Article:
How to deal with fatigue and low energy
Low energy should not stop you from having a nice vacation!
You can have a perfectly wonderful vacation at Walt DisneyWorld or Disneyland with low energy, or even no energy, if you...
- Take it easy
- Pace yourself
- Plan for plenty of rest breaks and time to relax
- Just say NO to turbo-touring or commando-style touring
- Rent an ECV if you need to
- Make plenty of use of the resort services
- Ask for help if you need it - the Cast Members will do all they can
- Make an effort to understand why you are so low-energy and resolve to deal with it
- Accept and love yourself just the way you are, without feeling bad because you are not going at the pace of the people around you or that you are used to going yourself
- Let the people around you nurture you
- Eat well, rest, relax and take good care of yourself.
You will be OK, and your vacation will be very good for you.
How to pace yourself...
- If you have any kind of medical or physical condition that slows you down in your normal activities you should plan for fatigue at the Disney parks. Don’t let it stop you from going, or enjoying the attractions – make plans to accommodate your own level of energy, stamina, and ability to cope.You might need to plan on seeing about 1/2 to 1/3 of what others will see in the same amount of time, but you can see it more in depth and with more of a sense of enjoyment.
- Plan for several rest breaks in the form of sit-down restaurants, sit-down attractions, and air-conditioned pavilions. Use vehicles and mobility equipment that make transportation easiest for you in going long distances.
- Plan to return to WDW a few more times, so that you don't feel you have to see everything in one trip. Plan your trip, read all the guidebooks in advance so that you are aware of what the attractions are, their history, their features - it will not kill the spontaneity, believe me.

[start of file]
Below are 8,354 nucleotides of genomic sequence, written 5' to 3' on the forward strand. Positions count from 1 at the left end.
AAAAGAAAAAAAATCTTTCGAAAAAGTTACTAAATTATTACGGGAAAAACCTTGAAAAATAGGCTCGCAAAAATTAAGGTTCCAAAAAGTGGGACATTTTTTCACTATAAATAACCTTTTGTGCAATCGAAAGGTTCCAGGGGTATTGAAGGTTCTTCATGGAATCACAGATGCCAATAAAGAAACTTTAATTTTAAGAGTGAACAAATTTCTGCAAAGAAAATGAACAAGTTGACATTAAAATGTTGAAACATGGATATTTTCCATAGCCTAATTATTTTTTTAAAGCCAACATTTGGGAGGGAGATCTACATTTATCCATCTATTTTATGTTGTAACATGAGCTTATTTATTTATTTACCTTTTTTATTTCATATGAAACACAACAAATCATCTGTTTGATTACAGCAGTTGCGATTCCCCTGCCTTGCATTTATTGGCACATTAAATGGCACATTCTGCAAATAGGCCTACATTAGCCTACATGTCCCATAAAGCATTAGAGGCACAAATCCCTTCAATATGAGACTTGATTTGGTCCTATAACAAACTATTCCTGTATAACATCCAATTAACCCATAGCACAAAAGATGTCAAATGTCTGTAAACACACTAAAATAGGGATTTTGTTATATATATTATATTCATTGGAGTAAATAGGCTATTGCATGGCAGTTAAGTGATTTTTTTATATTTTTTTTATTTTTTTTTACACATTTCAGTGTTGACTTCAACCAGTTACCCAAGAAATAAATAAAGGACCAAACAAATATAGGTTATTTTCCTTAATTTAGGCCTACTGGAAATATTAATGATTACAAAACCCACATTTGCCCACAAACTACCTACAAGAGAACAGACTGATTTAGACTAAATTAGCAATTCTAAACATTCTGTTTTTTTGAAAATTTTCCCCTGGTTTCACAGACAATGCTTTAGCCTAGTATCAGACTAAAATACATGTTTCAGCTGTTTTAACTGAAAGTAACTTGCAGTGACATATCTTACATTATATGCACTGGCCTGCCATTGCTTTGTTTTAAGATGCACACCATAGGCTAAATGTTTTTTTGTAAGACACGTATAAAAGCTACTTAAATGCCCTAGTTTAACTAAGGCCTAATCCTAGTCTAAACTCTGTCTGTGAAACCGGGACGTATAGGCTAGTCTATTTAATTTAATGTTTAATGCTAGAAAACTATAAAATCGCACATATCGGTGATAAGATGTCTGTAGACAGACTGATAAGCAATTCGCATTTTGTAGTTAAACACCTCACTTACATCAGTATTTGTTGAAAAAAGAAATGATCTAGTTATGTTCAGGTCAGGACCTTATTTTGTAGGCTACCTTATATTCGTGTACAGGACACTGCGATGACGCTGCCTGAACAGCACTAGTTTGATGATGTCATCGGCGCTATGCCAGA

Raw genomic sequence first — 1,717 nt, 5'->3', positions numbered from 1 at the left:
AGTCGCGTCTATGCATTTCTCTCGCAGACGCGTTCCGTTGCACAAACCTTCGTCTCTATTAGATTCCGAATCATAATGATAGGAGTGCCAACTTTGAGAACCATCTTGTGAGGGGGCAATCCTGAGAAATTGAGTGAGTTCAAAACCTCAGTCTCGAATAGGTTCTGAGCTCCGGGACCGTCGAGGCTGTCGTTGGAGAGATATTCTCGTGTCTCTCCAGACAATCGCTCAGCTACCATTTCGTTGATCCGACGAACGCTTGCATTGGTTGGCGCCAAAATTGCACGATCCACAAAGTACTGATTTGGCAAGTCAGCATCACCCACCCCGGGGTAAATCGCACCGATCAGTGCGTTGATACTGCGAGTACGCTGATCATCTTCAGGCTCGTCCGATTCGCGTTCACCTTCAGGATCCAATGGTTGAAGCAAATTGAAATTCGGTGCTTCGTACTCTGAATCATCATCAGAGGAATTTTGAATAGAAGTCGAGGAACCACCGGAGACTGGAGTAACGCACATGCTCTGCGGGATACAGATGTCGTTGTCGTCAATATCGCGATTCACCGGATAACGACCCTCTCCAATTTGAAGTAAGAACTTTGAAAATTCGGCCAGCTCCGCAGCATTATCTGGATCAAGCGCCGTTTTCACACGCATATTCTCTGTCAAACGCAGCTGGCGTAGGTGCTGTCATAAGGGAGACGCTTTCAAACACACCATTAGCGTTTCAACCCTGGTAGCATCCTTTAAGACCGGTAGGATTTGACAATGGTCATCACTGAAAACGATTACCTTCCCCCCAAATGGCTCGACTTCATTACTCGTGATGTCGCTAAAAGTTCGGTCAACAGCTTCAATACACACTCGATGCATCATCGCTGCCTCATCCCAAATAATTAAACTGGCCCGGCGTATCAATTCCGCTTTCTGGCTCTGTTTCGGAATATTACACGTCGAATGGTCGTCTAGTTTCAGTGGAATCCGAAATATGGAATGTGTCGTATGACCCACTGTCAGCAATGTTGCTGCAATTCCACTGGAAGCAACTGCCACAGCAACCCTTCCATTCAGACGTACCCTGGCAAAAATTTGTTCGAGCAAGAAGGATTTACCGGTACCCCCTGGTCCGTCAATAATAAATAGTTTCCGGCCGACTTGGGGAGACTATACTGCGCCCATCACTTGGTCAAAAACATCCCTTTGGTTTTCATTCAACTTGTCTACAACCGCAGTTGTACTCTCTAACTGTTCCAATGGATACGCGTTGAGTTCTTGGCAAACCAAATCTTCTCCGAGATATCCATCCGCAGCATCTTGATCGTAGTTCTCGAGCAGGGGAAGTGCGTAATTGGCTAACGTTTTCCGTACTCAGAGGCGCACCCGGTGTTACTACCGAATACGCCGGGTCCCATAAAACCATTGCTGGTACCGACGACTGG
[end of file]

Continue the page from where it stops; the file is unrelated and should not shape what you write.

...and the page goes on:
- Just say NO to commando/turbo touring.If others in your party are planning to 'attack' the parks, then take 2-way radios or cell phones so you can meet up with them later. Don't let them wheedle you into trying to keep up with them. Just say NO. There is plenty for you to see and do -- you don’t have to ride the rides to have fun at Disney World.
- Stay cool- take mister fans. You can cool off in restaurants, shows and pavilions.
- Never stop in the sun.You might consider taking an umbrella to use for instant shade.
- Try not to schedule too much into any day.Understanding that energy reserves are limited will make the trip better... some people try a little too hard to pack too much fun into a day, and it backfires.
- Consider renting an ECV for the entire length of your stay if you tire easily.The walking distances between attractions at the parks or within the resort can be enough to tire you out before you even get a chance to see the attractions. Using adaptive equipment does have social consequences, and you should be sensitive to the issues and not take it lightly. However, your goal is to have a vacation that is refreshing and restful and fun – try not to let pride or embarrassment keep you from having the vacation you need.
What if someone does not want to use a wheelchair or ECV?
I am going with a friend who has been ill, but she is embarrassed about using an ECV or letting me push her in a wheelchair. What should I expect?